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Video forensic reporting goes mainstream — and local

“The toolkit of social intelligence and listening devices is increasingly accessible for DIY video makers, lean local news departments, and international organizations in countries where press freedoms don’t exist.”

Over the past few years, we’ve seen a surge of video forensic reporting, packaged into groundbreaking storytelling from well-resourced international media outlets, including the stellar BBC reconstruction of a killing in Cameroon, and our Pulitzer-winning video documenting the murder of an Afghan woman falsely accused of burning the Koran. Then there’s the damning video that provides a visual takedown of Saudi’s complicit role in murdering Jamal Khashoggi.

Until now, these investigative and irrefutable visual takedowns were mainly produced by a few pioneering departments within major newsrooms, or by boutique forensic organizations like Bellingcat (which broke the Skripal spy story), Forensic Architecture, Human Rights Watch, Storyful, and Amnesty International. Despite a few of these big hits, the industry has faced several barriers to entry. There simply weren’t many people with the video forensic skillset; the tools were increasingly complex to use and the models for storytelling were not yet numerous. And many of these investigations focused on petty or nuanced cases — such as a granular takedown of the weapons used in a bombing in Yemen — and in turn they often failed to reach mainstream audiences or residents living in places where the crimes occurred.

Enter 2019, when the toolkit of social intelligence and listening devices — from Broadcastify to Investigator — is increasingly accessible for DIY video makers, lean local news departments, and international organizations in countries where press freedoms don’t exist. Visual investigations are suddenly a sexy and common topic at journalism conferences and among a new generation of tech-savvy forensic reporters who are graduating college. To be clear, these investigations are not easy, but they will fan out globally because they’re more affordable than on-the-ground reporting, safer (they can be done by exiled dissidents), and they have a cinematic quality that appeals to popular audiences. Indisputable visual evidence of heinous crimes is accountability at its best. Case in point: Killing Pavel, which documents the murder of Belarusian investigative journalist Pavel Sheremet, who died in a car explosion in Ukraine and who was a critic of authoritarian presidencies in Belarus, Russia, and Ukraine.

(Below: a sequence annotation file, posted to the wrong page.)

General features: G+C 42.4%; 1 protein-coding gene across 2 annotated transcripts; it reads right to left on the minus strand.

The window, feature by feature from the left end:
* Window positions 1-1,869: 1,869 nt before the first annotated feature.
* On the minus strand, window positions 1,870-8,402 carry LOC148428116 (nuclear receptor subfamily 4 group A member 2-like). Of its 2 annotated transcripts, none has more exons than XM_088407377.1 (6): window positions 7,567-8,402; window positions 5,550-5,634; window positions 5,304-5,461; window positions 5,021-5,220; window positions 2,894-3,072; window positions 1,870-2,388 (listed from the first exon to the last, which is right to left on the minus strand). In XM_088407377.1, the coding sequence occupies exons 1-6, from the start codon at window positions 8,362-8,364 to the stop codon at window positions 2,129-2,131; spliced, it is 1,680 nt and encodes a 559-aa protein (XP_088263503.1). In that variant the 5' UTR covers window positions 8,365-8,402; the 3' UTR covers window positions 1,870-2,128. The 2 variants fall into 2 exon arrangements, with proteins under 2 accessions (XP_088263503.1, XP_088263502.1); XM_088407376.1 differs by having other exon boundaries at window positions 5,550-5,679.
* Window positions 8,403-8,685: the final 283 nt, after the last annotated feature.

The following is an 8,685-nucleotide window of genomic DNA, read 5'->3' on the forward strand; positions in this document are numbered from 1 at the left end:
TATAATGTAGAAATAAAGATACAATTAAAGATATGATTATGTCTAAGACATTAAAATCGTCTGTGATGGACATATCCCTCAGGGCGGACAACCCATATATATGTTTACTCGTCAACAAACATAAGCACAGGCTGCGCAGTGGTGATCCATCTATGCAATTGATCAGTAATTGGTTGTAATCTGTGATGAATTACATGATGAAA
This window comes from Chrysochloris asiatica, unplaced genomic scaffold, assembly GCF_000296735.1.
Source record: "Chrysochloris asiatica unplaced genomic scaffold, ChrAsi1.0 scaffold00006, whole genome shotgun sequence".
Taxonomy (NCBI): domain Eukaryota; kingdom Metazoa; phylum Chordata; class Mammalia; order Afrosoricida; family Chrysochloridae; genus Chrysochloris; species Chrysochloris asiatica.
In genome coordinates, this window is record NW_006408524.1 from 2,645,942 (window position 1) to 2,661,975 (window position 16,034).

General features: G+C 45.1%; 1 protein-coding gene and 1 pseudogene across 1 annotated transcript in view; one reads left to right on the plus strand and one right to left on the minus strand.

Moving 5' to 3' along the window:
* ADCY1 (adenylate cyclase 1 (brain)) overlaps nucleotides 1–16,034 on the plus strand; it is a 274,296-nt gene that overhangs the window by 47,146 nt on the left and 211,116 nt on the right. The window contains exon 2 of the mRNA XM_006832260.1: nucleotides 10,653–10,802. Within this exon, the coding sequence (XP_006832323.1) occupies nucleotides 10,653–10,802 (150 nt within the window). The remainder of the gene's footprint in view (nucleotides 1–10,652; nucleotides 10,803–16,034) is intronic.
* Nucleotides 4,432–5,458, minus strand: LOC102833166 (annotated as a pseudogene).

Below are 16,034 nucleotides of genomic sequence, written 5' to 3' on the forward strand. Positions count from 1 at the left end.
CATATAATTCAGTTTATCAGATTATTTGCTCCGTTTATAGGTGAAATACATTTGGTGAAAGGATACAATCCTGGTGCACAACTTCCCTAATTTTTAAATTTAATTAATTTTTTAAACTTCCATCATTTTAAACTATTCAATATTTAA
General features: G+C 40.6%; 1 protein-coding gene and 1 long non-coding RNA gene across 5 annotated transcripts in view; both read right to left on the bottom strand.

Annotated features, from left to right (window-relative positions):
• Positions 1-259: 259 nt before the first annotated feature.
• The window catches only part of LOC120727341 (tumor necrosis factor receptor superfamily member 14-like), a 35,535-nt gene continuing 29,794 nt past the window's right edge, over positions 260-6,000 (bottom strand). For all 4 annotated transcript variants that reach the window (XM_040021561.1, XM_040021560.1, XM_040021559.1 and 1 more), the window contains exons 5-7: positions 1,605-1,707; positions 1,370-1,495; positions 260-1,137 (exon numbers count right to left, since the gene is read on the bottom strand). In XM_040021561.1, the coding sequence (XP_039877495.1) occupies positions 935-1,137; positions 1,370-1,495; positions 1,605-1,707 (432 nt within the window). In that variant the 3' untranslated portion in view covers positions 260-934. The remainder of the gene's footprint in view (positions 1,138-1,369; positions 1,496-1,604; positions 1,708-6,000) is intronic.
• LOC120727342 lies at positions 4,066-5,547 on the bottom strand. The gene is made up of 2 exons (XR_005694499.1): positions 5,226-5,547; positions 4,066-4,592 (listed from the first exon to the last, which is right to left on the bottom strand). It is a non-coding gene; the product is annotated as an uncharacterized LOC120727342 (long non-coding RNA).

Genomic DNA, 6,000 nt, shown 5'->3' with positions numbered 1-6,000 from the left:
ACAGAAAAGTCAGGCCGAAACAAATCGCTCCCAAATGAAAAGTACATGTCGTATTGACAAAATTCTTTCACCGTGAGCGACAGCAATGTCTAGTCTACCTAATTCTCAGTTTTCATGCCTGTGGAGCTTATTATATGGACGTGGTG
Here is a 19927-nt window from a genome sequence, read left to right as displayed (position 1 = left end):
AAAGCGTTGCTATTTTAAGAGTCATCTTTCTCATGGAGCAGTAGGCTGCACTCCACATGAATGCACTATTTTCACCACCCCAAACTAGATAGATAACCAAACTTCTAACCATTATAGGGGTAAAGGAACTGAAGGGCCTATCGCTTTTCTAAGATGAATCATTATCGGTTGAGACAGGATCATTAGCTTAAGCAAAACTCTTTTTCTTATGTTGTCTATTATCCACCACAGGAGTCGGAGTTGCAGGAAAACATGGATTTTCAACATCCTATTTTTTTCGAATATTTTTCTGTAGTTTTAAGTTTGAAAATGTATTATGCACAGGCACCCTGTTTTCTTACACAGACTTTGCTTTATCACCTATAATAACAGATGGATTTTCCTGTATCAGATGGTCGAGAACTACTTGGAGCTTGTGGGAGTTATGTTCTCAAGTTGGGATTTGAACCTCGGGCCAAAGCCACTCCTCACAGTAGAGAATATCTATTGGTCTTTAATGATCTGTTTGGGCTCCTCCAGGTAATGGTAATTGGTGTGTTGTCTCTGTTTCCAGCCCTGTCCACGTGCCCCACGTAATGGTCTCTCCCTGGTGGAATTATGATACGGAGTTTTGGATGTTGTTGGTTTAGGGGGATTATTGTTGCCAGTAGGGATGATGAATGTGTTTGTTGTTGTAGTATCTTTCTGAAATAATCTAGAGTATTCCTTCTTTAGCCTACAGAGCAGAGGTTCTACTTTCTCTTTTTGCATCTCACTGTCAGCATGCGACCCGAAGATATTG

It was only a few years ago that video cameras were first installed into mobile phones, birthing a generation of eyewitness reporters and citizen journalists. Now dozens of digital tools exist for lay people (okay, those with a bit of patience) to comb police scanners, track shipping routes, monitor airplane runways, acquire airport CCTV feeds, verify Instagram video, geofence uploads from a time and place, and use audio and visual forensics to cross-check and confirm, just as a reporter would do on paper in the 1970s. In an era where impunity is an increasing norm, and human rights seem to be falling out of favor, video forensic journalism offers a dose of hope for its potential to go more mainstream and more local.

Adam B. Ellick is the director and executive producer of opinion video at The New York Times.

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